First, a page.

2012 is the Year of Mobile, and KPCB’s 2012 Internet Trend Report Proves It

Earlier this week at the D10 conference, Mary Meeker and Liang Wu from Kliener Perkins Caufield Byers (KPCB) released their 2012 Internet Trends report.

If you haven’t seen it, heard about it or read a review, you have surely been offline or really busy with work while the rest of the mobile industry was celebrating!  While the report covered many elements surrounding today’s Internet growth, it also provided an in-depth look at incredible growth and impact of mobile in the United States and across the globe.

Global Internet Usage

In 2011, global Internet users increased 8% to a total of 2.3B with 1.1B (18%) of those users accessing a 3G network.  U.S. usage is startling.  More than 79% of Americans are now connected to the Internet with 64% connected via 3G.  What is even more exciting is looking at the amount of Internet traffic coming in directly from mobile phones.

In 2009, 1% of the world accessed the Internet via mobile phones.  Today more than 10% of global Internet traffic is via the phone.

Android vs. iPhone

At the end of 2011, there were 6.1B mobile phone subscribers, 953MM subscribed to smartphones.  So who wins the Apple iOS vs. Android war?  Android, who enjoys a much wider global mobile penetration trounced Apple with global cumulative unit sales 4x higher than the iPhone.

The Power of Tablets

The overall mobile market grew by 37% thanks to strong tablet sales by Apple’s iPad (3x the sales of iPod and iPhones).  U.S. Tablet and eReaders sales increased from 2% in 2009, to a startling 29% of Americans owning one in 2012.

Mobile Commerce

So what does this mean to mobile commerce?  As more and more consumers turn to their phones as their primary means for web connectivity, mobile commerce grew 15%, and now represents 8% of all U.S. e-commerce.

Global mobile monetization grew from $0.7B in 2008 to a staggering $12B in 2012 with apps representing 71% of revenues, 29% generated from mobile advertising.

This is very interesting indeed.  While Mary Meeker was very careful to note that we are experiencing a lag between consumer and brand adoption the report also pointed out that 10% mobile users are accessing the Internet yet only 1% of U.S. ad spend goes to mobile (vs. the expected 10% usage = 10% spend) 

Mobile Advertising

Currently the mobile eCPMs (cost per thousand impressions) are as much as 5x lower on mobile ($0.75) vs. desktop ($3.50), but Meeker believes this is temporary.  If we look to other markets like as trend we can see where online advertising is heading.  Japanese Mobile game maker GREE, for example, is now getting as much as $24 per registered mobile member vs. Zynga who is currently receiving $5 per registered mobile member.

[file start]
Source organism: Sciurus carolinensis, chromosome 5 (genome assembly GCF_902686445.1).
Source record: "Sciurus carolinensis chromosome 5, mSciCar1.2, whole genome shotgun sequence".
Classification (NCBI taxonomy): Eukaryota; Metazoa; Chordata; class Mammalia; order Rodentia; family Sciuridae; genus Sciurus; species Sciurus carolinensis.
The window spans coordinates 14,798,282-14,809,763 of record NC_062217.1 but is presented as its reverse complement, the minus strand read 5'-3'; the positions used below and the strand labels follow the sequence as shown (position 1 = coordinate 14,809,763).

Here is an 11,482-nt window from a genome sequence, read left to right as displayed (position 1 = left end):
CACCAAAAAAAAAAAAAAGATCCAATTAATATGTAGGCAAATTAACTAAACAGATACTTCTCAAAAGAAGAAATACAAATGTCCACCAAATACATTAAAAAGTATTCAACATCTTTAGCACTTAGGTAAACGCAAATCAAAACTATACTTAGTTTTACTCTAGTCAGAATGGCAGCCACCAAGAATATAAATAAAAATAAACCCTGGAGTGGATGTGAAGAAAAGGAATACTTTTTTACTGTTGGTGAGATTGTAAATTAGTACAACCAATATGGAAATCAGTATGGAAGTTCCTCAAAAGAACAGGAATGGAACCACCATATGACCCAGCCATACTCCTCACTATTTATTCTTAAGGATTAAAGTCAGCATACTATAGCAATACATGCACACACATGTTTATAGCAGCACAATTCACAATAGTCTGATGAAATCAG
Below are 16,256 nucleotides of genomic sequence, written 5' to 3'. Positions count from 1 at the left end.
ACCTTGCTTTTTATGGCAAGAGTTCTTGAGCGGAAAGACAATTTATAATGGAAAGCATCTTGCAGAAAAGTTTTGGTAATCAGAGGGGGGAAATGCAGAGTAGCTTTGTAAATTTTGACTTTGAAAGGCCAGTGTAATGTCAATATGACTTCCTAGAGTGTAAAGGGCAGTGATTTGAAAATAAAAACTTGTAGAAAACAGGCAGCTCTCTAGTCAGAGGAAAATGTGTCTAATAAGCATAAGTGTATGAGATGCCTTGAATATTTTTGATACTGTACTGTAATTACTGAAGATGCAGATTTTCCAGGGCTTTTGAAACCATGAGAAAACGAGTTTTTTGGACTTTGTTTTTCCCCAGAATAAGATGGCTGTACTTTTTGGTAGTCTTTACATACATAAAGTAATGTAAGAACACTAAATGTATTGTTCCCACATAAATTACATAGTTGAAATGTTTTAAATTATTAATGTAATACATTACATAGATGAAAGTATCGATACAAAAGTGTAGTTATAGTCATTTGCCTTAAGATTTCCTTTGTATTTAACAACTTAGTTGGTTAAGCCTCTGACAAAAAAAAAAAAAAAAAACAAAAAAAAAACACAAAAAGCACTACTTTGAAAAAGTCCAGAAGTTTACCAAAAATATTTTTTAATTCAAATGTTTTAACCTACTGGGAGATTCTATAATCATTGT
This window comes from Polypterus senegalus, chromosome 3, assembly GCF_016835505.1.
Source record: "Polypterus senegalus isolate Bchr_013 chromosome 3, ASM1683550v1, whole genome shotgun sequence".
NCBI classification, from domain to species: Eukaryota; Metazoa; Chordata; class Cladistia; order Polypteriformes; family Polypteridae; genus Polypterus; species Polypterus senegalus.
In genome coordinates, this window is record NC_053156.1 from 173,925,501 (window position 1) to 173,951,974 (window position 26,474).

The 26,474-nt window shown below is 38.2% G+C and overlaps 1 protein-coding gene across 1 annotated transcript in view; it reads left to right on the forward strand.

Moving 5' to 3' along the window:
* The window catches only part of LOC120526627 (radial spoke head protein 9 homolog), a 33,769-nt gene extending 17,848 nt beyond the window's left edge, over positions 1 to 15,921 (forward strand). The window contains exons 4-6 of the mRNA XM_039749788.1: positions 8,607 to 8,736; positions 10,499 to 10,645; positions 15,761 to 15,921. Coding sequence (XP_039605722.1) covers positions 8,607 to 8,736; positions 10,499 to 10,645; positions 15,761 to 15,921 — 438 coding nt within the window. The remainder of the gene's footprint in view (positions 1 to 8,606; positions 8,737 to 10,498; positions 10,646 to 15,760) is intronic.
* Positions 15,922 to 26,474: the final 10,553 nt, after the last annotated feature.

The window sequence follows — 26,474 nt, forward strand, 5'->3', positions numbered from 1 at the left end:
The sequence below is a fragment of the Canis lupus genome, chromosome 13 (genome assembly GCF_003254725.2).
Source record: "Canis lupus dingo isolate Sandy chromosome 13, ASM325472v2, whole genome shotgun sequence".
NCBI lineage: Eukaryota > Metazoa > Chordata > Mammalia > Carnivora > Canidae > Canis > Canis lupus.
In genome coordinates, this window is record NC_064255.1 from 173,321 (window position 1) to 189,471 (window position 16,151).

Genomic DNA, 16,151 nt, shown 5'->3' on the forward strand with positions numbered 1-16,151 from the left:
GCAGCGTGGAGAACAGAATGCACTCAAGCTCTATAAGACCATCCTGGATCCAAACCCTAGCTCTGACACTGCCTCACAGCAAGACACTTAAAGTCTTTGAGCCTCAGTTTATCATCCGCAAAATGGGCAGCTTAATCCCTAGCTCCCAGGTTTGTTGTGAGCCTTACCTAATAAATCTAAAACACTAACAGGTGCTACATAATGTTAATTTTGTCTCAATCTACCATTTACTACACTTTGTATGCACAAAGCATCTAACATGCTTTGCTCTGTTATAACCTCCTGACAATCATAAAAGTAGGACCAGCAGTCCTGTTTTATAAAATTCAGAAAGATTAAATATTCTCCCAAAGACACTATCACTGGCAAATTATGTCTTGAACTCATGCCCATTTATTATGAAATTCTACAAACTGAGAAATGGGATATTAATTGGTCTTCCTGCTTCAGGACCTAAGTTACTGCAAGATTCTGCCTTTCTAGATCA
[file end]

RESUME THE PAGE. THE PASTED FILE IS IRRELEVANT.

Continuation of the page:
Meeker is very clear to note that she believes big mobile monetization is coming soon and even possibly surpassing desktop monetization in less than three years.  She notes several advantages that mobile monetization has going for it:

  • Rapid user growth
  • App sales (44% of all apps are free; 56% of apps priced at an average of $3.77)
  • Rapid growth of mobile commerce (including payment systems)
  • Large number of mobile developers
  • Smarter mobile marketers
  • Ultra useful utility app development
  • Highly engaged user base
  • Rapid acceptance of all mobile interfaces including tablets, smartphones, eReader, etc.
  • Company business models will adapt to consumer’s shift from desktops to mobile
  • Strong global sharing of successful technologies and programs

So what does this report mean for the mobile marketing industry?

As mobile usage by consumers continue to skyrocket and with mobile advertising still in nascent stages, the number one way to drive ROI through mobile phones (feature and smartphones alike) is through mobile messaging.

If you are familiar with the social media industry, you know now that for years, social media managers were recommending that brands get on Facebook.  Many brands did early, resulting in strong fan bases and engagement.  Now that Facebook has changed the path of brand discovery, now tying brand visibility to advertising spends, those brands entering the fray now are finding it much harder to compete with more established pages.

This is exactly what is happening in the mobile messaging space.  Early adopters such as Bloomingdale’s, Charlotte Russe, Glee, Pretty Little Liars and more are already seeing a full range of ROI from mobile marketing programs.  The longer brands take to enter into the mobile messaging market, the longer it will take for them to catch up to the competition and to start enjoying the highest ROI in the mobile marketing industry.

Click here to read the full report containing 100+ pages of charts and, even more fun, visual examples of how this shift is occurring. If you already read the report, what do you think?  What are your predictions for the future of mobile monetization?


About Mogreet
With all of the clutter and confusion about mobile marketing and MMS message marketing on the internet, this blog is to help you with news and tips in mobile marketing. About Mogreet We help brands & agencies communicate via mobile messaging - in vibrant video, images, & audio MMS. Text MMS to 21534 for a live MMS demo. Msg&Data rates may apply.

One Response to 2012 is the Year of Mobile, and KPCB’s 2012 Internet Trend Report Proves It

  1. TJ Kirgin says:

    Even scarier is that less than 2% of all websites are mobile compatible. I don’t think companies realize how hard it is to navigate tiny font and having to zoom in and around. Daily we’re ( http://www.anchormobile.net/ ) working on making mobile sites for companies and the list of those seeing it’s potential is growing, but I think it should be trending faster.

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